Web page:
It all went far more easily than I expected — and part of me actually thinks I should resume going in, at least a couple of days a week. But I have come to rather love my WFH routine, with my cat and BBC Radio for company. I have just bought a portable monitor for a second screen, something I should have done months ago! And my boss said I could have a new laptop for home if I want.

But something has been niggling at me all day. And I have only just figured it out. My old routine, one I had been following for several years, ended abruptly with my autism diagnosis. My new WFH routine is part of my new life identifying as an autistic person. And I do not think I could just go back to my old routine. It no longer fits.

It is something for me to think about as things start to open up. Vaccinations have been going reasonably well in Seattle. The governor of Washington State has ordered schools to plan for reopening. And restrictions elsewhere are being relaxed. It would absolutely be possible for me to resume my old way of life later this summer.

But I do not think that is what I really want.

Out of spoons — and it’s only Thursday

Friday could be a challenge.

I once had a job where I had to lug large sacks of dog food and cat litter — up to 40 pounds each – dozens of times a day. So I do not understand the hardship and inconvenience of an extra mouse-click or page navigation in a work flow. I actually do not mind an extra mouse-click — because I am slow at processing information and the time involved in clicking a mouse and waiting for the next page to load gives my brain time to keep up. But I guess I must work with people whose brains go much faster than mine. 😕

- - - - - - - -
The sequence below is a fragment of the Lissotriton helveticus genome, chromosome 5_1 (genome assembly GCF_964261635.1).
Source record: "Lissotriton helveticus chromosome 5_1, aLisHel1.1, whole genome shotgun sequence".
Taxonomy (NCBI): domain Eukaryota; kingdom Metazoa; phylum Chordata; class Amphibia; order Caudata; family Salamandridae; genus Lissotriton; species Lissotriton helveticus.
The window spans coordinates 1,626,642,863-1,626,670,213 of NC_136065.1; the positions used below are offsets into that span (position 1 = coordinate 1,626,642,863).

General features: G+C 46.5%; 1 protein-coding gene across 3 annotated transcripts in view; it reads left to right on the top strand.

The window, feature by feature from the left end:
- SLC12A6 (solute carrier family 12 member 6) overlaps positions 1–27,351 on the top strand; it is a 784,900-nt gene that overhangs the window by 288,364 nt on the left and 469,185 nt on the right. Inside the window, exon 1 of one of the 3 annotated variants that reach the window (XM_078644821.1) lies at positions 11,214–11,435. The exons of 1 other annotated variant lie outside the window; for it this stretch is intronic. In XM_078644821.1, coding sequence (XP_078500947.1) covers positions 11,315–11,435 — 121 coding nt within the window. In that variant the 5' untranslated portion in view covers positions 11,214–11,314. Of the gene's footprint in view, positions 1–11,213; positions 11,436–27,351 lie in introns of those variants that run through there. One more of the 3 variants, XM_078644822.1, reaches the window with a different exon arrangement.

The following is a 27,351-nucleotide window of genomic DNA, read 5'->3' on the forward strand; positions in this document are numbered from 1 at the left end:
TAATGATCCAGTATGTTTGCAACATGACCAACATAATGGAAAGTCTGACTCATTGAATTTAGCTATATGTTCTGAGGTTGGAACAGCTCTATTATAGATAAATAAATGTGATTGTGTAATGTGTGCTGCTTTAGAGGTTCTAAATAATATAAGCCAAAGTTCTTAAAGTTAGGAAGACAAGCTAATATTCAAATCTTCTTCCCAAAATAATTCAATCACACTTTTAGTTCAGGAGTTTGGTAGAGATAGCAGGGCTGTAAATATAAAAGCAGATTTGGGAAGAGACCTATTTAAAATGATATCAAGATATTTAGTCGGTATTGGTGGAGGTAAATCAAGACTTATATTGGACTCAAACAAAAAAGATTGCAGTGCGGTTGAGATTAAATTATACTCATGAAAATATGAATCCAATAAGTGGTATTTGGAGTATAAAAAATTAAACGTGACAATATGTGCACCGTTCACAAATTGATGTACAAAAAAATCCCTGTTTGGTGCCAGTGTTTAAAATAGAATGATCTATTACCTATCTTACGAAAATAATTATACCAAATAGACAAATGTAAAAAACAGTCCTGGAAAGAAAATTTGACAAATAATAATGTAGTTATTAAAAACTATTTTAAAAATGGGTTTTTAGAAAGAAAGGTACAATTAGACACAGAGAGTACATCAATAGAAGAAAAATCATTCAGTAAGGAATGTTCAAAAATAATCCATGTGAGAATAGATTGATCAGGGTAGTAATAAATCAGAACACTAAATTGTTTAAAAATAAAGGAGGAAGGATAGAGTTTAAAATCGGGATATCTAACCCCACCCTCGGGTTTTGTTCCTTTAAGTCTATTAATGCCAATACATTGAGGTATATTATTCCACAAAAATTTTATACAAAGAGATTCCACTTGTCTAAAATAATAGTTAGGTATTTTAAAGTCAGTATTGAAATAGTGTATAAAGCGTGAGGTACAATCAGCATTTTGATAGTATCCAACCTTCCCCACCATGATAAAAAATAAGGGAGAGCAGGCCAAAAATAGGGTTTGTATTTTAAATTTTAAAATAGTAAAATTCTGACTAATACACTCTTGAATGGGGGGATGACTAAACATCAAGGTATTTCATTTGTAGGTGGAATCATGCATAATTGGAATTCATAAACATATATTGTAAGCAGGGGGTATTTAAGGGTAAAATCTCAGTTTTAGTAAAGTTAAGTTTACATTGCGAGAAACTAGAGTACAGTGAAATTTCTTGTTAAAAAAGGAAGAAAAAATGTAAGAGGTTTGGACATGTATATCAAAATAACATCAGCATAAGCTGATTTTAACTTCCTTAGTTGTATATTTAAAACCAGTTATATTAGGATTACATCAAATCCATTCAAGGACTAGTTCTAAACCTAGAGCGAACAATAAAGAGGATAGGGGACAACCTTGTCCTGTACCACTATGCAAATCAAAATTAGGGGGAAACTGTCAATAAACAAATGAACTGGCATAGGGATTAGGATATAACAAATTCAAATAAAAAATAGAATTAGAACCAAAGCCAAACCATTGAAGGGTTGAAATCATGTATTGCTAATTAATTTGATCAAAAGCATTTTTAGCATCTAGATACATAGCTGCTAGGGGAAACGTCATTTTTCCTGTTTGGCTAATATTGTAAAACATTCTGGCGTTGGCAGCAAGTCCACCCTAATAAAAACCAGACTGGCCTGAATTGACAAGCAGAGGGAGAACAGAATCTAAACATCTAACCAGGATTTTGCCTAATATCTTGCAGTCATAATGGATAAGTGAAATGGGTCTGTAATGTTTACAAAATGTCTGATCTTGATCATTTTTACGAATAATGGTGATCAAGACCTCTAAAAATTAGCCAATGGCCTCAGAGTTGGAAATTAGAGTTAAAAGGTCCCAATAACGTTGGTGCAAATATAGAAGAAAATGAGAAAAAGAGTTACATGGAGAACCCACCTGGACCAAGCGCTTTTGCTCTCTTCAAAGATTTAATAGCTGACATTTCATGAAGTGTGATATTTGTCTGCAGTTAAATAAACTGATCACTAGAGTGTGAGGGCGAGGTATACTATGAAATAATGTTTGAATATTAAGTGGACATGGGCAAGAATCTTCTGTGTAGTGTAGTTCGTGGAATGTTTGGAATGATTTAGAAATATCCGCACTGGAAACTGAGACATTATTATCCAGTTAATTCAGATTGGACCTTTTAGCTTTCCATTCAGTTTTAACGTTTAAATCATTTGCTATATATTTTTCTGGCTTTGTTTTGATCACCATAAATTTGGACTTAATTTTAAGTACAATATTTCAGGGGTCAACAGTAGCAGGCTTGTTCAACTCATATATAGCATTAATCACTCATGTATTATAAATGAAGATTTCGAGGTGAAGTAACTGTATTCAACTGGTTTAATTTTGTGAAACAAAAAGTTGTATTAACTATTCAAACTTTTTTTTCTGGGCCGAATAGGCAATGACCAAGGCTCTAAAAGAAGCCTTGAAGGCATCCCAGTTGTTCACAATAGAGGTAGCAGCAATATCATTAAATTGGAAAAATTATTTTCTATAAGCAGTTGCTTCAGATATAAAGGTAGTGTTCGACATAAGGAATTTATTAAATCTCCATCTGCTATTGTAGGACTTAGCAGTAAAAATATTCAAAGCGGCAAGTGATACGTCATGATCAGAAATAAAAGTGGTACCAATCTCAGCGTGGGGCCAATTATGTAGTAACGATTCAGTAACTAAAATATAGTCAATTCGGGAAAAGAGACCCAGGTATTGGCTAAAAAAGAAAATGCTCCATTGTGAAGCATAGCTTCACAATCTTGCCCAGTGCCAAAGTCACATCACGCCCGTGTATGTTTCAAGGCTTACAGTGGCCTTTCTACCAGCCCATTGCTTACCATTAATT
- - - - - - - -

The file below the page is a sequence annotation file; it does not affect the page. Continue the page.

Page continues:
Today I was wrangling something very difficult and maddening and was not in the mood to field requests about elimination mouse-clicks. So the system is not perfect, but it works well and I do not have time to tinker with it now. Sorry.

I wish I had some wine. My brain feels like a jelly fish that has suddenly turned solid. But the nearest place to buy wine is a forty-minute walk up a long hill and it is already dark. But the time I got home, it would be almost time for bed. I am also very hungry and am waiting on some brown rice to be cooked. Then I will pig out on rice and beans.

There will be wine tomorrow 🍷🙂

It’s time to set aside childish things

Twelve years ago I was feeling profound relief at not having been laid off after the holiday season. In September 2008, I started a job at a gift retailer, working in the warehouse, safely away from customers. For a week, I was happy as a clam. Then the financial crisis hit and sales plummeted. The boss started canceling or downsizing orders. And at the beginning of December, our hours were cut. You know it is bad when you work in retail and your hours are cut in December. I was pretty sure that once the holidays were over, I would be laid off — along with millions of other people. It was a very hard holiday season to enjoy.